Taylor’s Top 5!
When I started my degree in the field of nutrition and dietetics, I believed everything I saw on the internet to be true. Weight loss vitamins, fat burner teas and keto fad dieting was all the rage, and I was none-the-wiser. Fast-forward to four years later; I have a degree under my belt and a wealth of nutrition knowledge to share! I know eating well is not a walk in the park, and there is a lot of misleading information floating around when it comes to “dieting” and eating healthier. That’s why I’ve put together my top 5 favorite tools and resources for nutrition education and food tracking. Without further ado, lets dive in to “Taylor’s Top 5 Nutrition Tools”!
Finding what you need has never been so simple. For beginners who are looking to educate themselves on the basics of healthy eating, The Choose MyPlate website has everything you need! It’s user-friendly navigating and easy-access resource database makes finding what you need very painless.
Topics are sorted by knowledge level and age and can be used by all audiences. All the information on the site is evidence-based, meaning there is research supporting the information, so you will never be led astray. The site can be translated to multiple languages for those who are bilingual or do not use English as their native tongue.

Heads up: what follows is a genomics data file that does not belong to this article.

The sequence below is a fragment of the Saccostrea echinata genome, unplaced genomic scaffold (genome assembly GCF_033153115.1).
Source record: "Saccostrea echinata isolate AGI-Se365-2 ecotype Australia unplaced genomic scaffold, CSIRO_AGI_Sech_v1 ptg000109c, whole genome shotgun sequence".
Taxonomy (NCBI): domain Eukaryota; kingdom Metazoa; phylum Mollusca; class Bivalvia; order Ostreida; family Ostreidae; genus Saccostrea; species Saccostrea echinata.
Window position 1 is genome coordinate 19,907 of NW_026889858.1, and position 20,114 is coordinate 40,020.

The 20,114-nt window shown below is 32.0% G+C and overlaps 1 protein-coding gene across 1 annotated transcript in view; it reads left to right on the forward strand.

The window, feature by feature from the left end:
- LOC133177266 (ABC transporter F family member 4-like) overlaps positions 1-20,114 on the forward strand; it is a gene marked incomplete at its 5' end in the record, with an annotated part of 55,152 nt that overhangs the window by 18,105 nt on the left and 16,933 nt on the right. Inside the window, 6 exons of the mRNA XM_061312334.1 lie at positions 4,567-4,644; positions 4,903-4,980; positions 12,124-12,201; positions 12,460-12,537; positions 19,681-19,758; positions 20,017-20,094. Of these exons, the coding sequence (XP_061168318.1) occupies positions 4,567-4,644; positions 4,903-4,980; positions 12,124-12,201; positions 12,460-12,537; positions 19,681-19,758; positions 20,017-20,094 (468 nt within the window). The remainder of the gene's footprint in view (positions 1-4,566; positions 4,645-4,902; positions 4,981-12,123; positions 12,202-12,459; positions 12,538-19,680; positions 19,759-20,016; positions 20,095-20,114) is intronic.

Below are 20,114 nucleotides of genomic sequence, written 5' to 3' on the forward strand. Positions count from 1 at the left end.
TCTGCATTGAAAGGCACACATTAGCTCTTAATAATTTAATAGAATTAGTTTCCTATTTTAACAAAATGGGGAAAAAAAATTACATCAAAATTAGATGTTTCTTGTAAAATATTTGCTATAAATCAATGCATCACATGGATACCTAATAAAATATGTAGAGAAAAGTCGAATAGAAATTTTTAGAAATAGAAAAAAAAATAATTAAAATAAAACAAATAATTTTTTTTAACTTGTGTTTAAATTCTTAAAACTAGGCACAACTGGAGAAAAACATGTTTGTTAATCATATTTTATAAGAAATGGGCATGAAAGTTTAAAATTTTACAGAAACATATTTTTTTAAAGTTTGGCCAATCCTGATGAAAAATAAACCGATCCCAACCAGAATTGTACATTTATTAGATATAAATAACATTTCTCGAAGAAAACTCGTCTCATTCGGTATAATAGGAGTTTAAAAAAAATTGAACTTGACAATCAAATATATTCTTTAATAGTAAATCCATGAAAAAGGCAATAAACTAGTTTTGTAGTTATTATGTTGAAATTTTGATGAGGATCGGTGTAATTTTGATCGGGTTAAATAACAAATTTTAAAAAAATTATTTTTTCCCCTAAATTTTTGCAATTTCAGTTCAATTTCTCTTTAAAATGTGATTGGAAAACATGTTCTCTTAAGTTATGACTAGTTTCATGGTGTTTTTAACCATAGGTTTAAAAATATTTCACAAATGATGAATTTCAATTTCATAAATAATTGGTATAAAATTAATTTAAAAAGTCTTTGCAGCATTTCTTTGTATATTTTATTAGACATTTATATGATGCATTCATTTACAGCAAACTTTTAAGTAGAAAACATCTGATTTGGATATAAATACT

The information on the site will cover a lot of bases. There is information related to recipes, eating on a budget, nutrition education toolkits, physical activity, food safety, food waste, and more. If you love learning through visuals or by taking quizzes, there are print-outs and short quizzes available to you! This site is a great place to start learning how to improve your diet.
2. Food Journal
Keeping a food journal is my #1 recommendation for everyone. No matter what stage of your journey you are on, how educated you are in nutrition, or what you are using it for, it will be your most valuable tool.
Whether I am looking to track calories, just curious about what I am eating, tracking how much water I drink or looking for bad habits, I have used a food journal consistently throughout the years. It has always been, and continues to be, my go-to for monitoring my nutritional health.
By writing down everything you eat and drink in a day, you can start to recognize good patterns, bad patterns, where you need improvements, and what you should continue to do. Everyone is different, everyone eats different, so there is no “one size fits all” diet. That means that to make healthy changes, you need to become aware of what you are currently eating, and how it aligns with what you are learning. A food journal will become your best friend!
There are many reasons why you should keep a food journal;
It helps identify poor eating and drinking behaviors
It helps motivate you to make changes in your diet
Great for beginners to better understand your eating habits and why they are happening
It helps address where portion control or trigger foods are causing issues
People with food intolerances can identify what specific foods are causing problems
Anyone with dietary limitations (gluten free, dairy free, low sodium, etc) can track how well their food choices are meeting their needs
Food journals can be as simple as writing down your meals on a blank sheet of paper or in a notebook, but here are two fancier ones that I love:
Low cost- Amazon’s “Daily Food Journal” ($7.95 + shipping)
High cost- Life & Apples “The Wellness Planner” ($24.97 + shipping)